Imported lettuce served in daycare centres in the Jyväskylä region - in the western part of the Finnish Lakeland - has been confirmed as the source of an outbreak of salmonella bacterial infections that affected about 450 children and staff. City of Jyväskylä officials said in a statement that the same strain of salmonella was found in the lettuce and the affected patients.
Domestically-produced cucumbers and peas were also suspected to be the cause of the outbreak, but tests had revealed no connection between these products and the salmonella infections.
Director Tuija Sinisalo from the city's food supplier, Kylän kattaus, said the incident would likely spark debate on the safety of imported food products. She added that the firm relies on imports because lettuce is a seasonal product.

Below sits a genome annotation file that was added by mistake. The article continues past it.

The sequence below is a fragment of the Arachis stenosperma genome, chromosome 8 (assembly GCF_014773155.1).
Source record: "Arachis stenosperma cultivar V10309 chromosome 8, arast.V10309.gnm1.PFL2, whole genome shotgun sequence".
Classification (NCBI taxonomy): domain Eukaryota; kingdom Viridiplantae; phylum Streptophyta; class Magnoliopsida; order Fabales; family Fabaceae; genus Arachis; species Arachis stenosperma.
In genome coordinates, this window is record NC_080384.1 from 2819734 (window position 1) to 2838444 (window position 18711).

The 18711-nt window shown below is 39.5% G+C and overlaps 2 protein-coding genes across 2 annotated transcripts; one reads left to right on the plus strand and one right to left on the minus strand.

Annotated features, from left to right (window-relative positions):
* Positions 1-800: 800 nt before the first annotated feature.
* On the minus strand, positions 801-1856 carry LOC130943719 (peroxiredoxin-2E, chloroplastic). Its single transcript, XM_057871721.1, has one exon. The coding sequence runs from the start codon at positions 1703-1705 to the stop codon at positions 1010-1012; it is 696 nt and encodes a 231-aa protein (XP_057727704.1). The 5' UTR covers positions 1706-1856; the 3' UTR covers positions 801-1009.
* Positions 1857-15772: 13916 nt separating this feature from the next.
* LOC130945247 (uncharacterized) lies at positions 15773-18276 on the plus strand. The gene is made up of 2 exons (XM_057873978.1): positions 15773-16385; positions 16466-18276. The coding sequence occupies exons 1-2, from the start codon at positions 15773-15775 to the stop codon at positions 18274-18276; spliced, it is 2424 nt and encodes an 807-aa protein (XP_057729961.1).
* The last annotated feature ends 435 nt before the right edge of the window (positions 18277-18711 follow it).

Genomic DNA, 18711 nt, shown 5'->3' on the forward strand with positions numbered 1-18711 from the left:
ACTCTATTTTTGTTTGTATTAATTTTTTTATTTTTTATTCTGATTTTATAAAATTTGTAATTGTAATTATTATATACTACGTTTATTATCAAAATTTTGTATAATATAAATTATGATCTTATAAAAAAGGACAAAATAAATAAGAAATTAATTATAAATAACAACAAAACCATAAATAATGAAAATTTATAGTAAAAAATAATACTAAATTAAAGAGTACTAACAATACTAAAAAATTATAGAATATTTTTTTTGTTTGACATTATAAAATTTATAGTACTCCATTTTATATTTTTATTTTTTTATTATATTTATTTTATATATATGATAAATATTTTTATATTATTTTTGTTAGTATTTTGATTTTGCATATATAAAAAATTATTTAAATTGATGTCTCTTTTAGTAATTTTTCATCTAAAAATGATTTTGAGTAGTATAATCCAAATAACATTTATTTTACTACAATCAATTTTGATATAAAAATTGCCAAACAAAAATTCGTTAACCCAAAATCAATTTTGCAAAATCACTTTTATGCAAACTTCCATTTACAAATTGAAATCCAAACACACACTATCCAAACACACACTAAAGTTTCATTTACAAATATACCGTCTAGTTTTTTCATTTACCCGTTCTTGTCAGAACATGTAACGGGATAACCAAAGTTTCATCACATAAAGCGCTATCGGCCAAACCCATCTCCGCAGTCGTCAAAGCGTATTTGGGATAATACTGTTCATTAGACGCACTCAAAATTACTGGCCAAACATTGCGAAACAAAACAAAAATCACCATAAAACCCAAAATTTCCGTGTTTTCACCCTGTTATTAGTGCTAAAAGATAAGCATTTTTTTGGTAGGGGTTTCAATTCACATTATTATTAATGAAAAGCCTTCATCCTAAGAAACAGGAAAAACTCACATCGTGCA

Yle.fi quoted her as saying: "Iceberg lettuce is a product that is not available domestically all year round. Such mistakes can occur both at home and abroad. There are responsible suppliers among both [domestic and import]. Yes, this will certainly trigger an evaluation as to whether there is a need to change practices."
The iceberg lettuce suspected of causing the salmonella outbreak had come from a Swedish manufacturer within a batch of 6,000 bags, 42 of which ended up in the central kitchen of Kylän kattaus.
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